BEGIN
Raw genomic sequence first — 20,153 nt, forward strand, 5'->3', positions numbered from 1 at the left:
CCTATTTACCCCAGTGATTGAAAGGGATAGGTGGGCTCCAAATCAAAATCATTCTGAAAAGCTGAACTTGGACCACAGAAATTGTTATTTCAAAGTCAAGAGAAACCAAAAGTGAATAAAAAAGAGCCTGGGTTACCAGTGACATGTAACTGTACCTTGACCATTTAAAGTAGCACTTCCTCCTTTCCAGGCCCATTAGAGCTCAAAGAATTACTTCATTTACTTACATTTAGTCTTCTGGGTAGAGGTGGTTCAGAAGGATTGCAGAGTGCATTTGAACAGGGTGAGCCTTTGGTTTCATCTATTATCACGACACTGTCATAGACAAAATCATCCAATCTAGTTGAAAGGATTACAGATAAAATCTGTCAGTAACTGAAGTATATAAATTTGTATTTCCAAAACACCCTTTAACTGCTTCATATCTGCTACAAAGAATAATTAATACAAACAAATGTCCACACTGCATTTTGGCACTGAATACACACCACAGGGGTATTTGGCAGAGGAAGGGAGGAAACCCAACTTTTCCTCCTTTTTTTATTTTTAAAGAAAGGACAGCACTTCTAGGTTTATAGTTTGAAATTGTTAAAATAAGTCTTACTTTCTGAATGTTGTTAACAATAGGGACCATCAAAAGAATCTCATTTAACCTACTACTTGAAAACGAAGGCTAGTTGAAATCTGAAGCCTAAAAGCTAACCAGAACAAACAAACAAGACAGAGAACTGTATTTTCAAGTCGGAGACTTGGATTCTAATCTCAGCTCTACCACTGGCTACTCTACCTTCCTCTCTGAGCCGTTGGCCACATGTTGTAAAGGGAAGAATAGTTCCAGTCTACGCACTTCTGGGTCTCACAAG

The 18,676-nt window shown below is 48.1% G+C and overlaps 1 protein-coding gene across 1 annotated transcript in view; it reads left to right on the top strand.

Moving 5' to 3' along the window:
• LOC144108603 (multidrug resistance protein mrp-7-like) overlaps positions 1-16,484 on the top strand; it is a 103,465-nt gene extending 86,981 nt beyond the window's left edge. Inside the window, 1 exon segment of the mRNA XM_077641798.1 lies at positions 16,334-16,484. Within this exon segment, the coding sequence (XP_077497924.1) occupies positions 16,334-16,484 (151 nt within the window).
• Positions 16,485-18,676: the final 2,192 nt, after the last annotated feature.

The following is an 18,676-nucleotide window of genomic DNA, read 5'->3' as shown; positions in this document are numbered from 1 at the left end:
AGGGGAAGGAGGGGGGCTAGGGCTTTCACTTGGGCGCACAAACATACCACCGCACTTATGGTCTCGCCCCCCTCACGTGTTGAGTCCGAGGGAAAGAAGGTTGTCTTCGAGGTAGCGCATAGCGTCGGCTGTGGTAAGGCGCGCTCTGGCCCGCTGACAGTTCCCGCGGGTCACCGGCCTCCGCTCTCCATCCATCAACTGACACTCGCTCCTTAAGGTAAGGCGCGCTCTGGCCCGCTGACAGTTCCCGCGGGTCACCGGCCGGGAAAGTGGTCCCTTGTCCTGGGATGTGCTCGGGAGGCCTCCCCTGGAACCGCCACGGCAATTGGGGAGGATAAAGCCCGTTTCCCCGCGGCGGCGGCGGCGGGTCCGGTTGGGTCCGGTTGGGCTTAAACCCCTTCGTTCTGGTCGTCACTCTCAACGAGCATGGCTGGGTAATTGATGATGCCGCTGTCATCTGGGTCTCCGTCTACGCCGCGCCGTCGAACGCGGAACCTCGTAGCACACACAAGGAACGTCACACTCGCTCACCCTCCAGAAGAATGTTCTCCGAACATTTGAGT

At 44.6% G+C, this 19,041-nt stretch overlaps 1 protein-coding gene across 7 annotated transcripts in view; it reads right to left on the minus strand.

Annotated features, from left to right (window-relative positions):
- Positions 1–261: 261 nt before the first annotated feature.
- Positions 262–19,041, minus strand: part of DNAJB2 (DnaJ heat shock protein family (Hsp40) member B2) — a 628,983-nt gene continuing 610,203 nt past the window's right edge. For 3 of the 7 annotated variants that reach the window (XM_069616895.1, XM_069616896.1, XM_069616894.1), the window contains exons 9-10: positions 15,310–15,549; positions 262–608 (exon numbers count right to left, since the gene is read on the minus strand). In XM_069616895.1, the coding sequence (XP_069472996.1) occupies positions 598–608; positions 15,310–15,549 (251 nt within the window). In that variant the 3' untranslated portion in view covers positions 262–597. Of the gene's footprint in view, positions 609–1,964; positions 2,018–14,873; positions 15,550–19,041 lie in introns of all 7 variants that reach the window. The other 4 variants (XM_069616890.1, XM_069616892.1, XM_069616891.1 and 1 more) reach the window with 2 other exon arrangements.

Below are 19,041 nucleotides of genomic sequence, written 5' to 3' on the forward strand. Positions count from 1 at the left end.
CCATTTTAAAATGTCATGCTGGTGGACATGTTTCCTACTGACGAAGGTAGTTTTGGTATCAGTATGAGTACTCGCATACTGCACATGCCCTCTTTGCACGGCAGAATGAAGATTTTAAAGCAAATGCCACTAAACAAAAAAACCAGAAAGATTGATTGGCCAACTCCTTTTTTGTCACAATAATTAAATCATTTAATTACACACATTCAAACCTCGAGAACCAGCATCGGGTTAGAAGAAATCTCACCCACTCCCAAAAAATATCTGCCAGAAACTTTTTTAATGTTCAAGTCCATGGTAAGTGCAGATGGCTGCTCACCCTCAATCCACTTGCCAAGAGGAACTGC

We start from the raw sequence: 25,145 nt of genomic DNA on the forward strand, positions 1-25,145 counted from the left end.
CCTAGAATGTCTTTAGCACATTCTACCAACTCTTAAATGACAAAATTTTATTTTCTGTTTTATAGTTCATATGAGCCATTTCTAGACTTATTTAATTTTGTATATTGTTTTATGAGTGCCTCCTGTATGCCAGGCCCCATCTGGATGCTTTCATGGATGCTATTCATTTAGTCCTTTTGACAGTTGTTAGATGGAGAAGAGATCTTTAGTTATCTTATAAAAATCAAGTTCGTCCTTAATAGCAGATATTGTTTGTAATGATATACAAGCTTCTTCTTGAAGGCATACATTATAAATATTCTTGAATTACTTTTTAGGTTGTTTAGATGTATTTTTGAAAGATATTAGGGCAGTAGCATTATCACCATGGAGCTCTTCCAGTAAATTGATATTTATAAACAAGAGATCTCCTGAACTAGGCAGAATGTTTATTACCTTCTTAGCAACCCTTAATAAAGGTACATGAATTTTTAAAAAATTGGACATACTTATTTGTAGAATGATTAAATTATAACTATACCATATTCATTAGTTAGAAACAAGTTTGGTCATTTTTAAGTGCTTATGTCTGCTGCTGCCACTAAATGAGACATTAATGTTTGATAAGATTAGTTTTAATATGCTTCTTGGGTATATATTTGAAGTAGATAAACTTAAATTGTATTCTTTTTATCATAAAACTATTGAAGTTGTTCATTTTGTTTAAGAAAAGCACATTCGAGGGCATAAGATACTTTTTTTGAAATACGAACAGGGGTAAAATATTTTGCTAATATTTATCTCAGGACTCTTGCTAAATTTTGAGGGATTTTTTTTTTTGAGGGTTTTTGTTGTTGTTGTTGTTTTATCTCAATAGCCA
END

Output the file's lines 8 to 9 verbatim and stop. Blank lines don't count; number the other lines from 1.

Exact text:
AGGGGAAGGAGGGGGGCTAGGGCTTTCACTTGGGCGCACAAACATACCACCGCACTTATGGTCTCGCCCCCCTCACGTGTTGAGTCCGAGGGAAAGAAGGTTGTCTTCGAGGTAGCGCATAGCGTCGGCTGTGGTAAGGCGCGCTCTGGCCCGCTGACAGTTCCCGCGGGTCACCGGCCTCCGCTCTCCATCCATCAACTGACACTCGCTCCTTAAGGTAAGGCGCGCTCTGGCCCGCTGACAGTTCCCGCGGGTCACCGGCCGGGAAAGTGGTCCCTTGTCCTGGGATGTGCTCGGGAGGCCTCCCCTGGAACCGCCACGGCAATTGGGGAGGATAAAGCCCGTTTCCCCGCGGCGGCGGCGGCGGGTCCGGTTGGGTCCGGTTGGGCTTAAACCCCTTCGTTCTGGTCGTCACTCTCAACGAGCATGGCTGGGTAATTGATGATGCCGCTGTCATCTGGGTCTCCGTCTACGCCGCGCCGTCGAACGCGGAACCTCGTAGCACACACAAGGAACGTCACACTCGCTCACCCTCCAGAAGAATGTTCTCCGAACATTTGAGT

At 44.6% G+C, this 19,041-nt stretch overlaps 1 protein-coding gene across 7 annotated transcripts in view; it reads right to left on the minus strand.